As part of my research for the standing studio I had an email conversation with Jory Prum. He is the owner and operator of studio jory. This Frisco Bay Area recording studio focuses on video game audio. And is one of the inspirations behind this concept. His long list of past work includes Double Fine’s “Brütal Legend”, LucasArts’ “Knights of the Old Republic”.
Anton Woldhek: How long has Study Jory been in its current location?
Jory Prum: I signed the lease on February 2, 2004. Construction began on March 5th.
AW: Nice congrats on going into year 8 for studio.jory.
AW: How and why did you come about the idea of having a studio that can used both seated and standing upright?
JP: I’ve been standing at my workstation since I was at LucasArts. When I was working there, I was often going back and forth between my studio, other people’s studios, and the recording studio. It was a lot of sit down, stand up, sit down, stand up, etc. At one point I was up at Skywalker working on the Pixar film “For the Birds” and saw someone working at a standing workstation and thought, “Wow! That’s a fantastic idea!” So I asked my boss if I could change my workstation to be standing. He said “ok” and I did it. When I started upgrading my studio around the time I departed LucasArts, I decided to continue standing and spent months looking for an appropriate desk, finally locating one on “close-out” (no one wanted it but me!).
When I built the current incarnation of my studio, it was a foregone conclusion that I’d be standing. I had to order custom-built speaker stands that were the correct height. I also bought tall chairs for my clients, but none of them have ever wanted to sit tall, so they rely on my ears. They’d have to rely on my ears anyway, right?)
AW: Is that still the main reason for having a standing up position? I’m guessing you are not moving around as much between studios now that your are in your own company.
JP: Well, I don’t have the same needs in terms of moving between rooms, but I still find it more comfortable to be able to stand or sit, changing between them frequently.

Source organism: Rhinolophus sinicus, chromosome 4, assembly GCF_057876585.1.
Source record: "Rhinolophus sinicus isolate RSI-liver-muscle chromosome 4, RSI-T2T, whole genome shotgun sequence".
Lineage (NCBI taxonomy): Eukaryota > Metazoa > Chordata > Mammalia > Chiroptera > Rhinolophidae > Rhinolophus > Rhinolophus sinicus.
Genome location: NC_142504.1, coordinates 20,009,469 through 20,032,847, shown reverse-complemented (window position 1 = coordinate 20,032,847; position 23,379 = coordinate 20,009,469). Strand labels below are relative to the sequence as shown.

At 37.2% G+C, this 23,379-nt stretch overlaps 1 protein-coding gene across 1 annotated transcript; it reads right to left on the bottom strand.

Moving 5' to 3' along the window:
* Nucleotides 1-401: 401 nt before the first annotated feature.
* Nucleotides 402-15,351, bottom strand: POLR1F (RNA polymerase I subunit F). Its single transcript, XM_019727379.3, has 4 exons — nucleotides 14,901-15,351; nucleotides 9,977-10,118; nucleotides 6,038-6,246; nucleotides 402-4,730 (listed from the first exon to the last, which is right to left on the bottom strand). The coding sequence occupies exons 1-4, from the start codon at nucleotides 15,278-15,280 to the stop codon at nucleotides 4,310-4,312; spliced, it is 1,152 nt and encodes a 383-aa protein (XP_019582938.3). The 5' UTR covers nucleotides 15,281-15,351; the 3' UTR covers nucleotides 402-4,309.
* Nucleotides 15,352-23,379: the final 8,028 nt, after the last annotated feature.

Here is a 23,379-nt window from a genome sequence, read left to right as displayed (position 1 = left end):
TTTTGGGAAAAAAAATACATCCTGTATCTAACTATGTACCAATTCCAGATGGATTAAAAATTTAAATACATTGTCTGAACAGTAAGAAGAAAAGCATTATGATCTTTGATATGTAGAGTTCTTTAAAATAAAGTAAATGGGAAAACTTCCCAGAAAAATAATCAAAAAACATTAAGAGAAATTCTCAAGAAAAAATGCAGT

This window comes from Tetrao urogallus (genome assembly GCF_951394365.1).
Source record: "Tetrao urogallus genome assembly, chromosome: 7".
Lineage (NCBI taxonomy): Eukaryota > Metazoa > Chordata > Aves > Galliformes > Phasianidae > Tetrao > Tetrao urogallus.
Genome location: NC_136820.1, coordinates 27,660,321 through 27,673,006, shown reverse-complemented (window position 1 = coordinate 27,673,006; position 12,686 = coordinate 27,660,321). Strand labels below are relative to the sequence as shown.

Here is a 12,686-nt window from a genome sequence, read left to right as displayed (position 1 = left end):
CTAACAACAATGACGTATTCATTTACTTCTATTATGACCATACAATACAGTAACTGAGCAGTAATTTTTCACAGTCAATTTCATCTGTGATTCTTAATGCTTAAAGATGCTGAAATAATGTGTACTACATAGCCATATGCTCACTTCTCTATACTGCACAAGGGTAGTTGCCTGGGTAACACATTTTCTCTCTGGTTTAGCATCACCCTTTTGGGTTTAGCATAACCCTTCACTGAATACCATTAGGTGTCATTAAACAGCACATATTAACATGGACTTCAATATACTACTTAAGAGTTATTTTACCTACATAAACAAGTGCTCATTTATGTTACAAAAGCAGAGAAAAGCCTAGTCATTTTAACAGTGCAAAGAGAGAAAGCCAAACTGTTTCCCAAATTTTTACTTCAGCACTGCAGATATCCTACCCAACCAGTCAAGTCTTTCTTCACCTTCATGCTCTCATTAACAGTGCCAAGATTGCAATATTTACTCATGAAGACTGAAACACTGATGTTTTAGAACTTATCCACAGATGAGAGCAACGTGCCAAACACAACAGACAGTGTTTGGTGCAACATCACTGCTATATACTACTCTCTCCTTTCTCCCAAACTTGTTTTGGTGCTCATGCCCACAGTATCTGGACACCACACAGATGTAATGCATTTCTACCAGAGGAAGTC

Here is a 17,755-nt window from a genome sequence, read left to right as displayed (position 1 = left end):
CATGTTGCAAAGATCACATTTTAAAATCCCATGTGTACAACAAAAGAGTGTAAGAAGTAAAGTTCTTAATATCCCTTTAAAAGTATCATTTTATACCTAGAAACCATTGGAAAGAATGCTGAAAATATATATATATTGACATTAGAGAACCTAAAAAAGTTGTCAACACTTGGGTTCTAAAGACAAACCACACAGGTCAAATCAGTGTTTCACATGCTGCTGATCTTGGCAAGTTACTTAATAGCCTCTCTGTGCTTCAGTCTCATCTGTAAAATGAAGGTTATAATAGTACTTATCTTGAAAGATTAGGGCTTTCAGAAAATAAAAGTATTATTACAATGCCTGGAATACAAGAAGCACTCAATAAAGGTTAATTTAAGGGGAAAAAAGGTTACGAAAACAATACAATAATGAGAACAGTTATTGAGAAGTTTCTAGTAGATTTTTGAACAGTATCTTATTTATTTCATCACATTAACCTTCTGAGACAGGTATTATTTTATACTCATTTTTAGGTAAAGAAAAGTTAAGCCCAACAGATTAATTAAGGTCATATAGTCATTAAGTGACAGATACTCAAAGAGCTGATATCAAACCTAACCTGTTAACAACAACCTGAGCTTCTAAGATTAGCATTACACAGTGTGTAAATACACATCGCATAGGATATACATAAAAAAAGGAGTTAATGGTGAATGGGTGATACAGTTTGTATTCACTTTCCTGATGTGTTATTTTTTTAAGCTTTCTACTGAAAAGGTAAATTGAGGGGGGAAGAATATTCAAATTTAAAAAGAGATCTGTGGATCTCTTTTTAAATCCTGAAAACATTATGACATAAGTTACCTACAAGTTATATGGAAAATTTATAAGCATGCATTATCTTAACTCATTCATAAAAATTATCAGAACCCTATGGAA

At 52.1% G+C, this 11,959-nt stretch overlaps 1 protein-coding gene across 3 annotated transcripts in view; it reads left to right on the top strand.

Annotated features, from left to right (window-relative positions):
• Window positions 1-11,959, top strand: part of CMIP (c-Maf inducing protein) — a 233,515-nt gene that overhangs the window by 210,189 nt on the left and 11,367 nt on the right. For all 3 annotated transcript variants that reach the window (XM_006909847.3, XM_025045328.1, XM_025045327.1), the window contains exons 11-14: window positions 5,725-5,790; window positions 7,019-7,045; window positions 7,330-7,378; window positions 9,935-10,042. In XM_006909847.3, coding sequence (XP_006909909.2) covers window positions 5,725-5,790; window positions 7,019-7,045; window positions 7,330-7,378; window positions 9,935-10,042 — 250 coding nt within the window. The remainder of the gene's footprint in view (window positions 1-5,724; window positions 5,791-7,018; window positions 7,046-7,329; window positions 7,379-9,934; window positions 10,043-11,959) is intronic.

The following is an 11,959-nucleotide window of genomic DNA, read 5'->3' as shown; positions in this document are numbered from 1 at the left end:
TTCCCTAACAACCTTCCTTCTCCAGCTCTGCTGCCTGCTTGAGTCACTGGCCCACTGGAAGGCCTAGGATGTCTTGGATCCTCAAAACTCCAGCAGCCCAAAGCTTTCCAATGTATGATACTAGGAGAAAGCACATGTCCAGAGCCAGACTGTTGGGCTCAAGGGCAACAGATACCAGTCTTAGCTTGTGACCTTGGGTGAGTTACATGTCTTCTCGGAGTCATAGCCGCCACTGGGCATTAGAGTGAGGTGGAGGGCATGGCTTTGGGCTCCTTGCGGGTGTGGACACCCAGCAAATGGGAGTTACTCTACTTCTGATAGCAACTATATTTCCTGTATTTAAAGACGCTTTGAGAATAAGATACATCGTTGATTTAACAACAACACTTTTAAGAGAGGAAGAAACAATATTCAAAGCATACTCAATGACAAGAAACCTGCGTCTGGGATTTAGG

AW: Do you switch between seating and standing during the day. and if so how long do you tend to work in either position?
JP: I do switch back and forth throughout the day. Longer sessions often find me sitting quite a bit, but I tend to stand when I’m mixing.
AW: Have you noticed anything different about acoustics or perhaps even psychoacoustics of sound while working standing up?
JP: Most definitely. When I’m seated, I don’t move around the space as easily, so I only experience the mix in one spot. But when I’m standing I move quite a bit, which puts my ears in different places in the room. So the psycho-acoustics change, even if only moving my listening position by a couple inches.
The biggest issue I’ve found in having setup my studio this way is that I’m not terribly tall and the room is configured for my height. When taller people come into the studio, I find they have to either stoop or lower my chair so they can have their ears in the listening position. Shorter people have no choice but to sit in the chair, as they’re never
tall enough to get into the sweet spot.
That said, I still prefer having my workstation the way it is. And it’s a good thing I never felt the need for a console! (How would I put an ICON at the correct height!?)
AW: Thats an Interesting point about the tallness of individuals that visit. I dont plan to use my own room as a client review room as such but this is definantly a problem you wouldnt have sitting down, where everybody is pretty much the same ear height.
JP: It’s really only a casual issue, for when someone comes into the room to listen and doesn’t feel like sitting down. But it isn’t something that crossed my mind when I was first designing the room, since my height hasn’t changed in years!
AW: You mention that you enjoy mixing standing up. Are there any other things you enjoy particularly standing?
JP: Mixing is the only task that comes to mind that I’m reasonably certain I do more of standing. Of course, if I was using a traditional console (or a multi-fader control surface), that might change a little, since relative position to the faders becomes more critical.
AW: Over the years, have you encountered any other (sound) studios that had a standing position?
JP: Apart from one sound editor at SkySound back in 2000, I haven’t ever seen another standing workstation in a control room, at least not that I recall. Mine might be the only one.
AW: Well I’m going to do my modest effort to change that. Thanks Jory.
JP: My pleasure.
For more pictures including a lot from the build out of the studio visit Jory’s website at studio.jory.org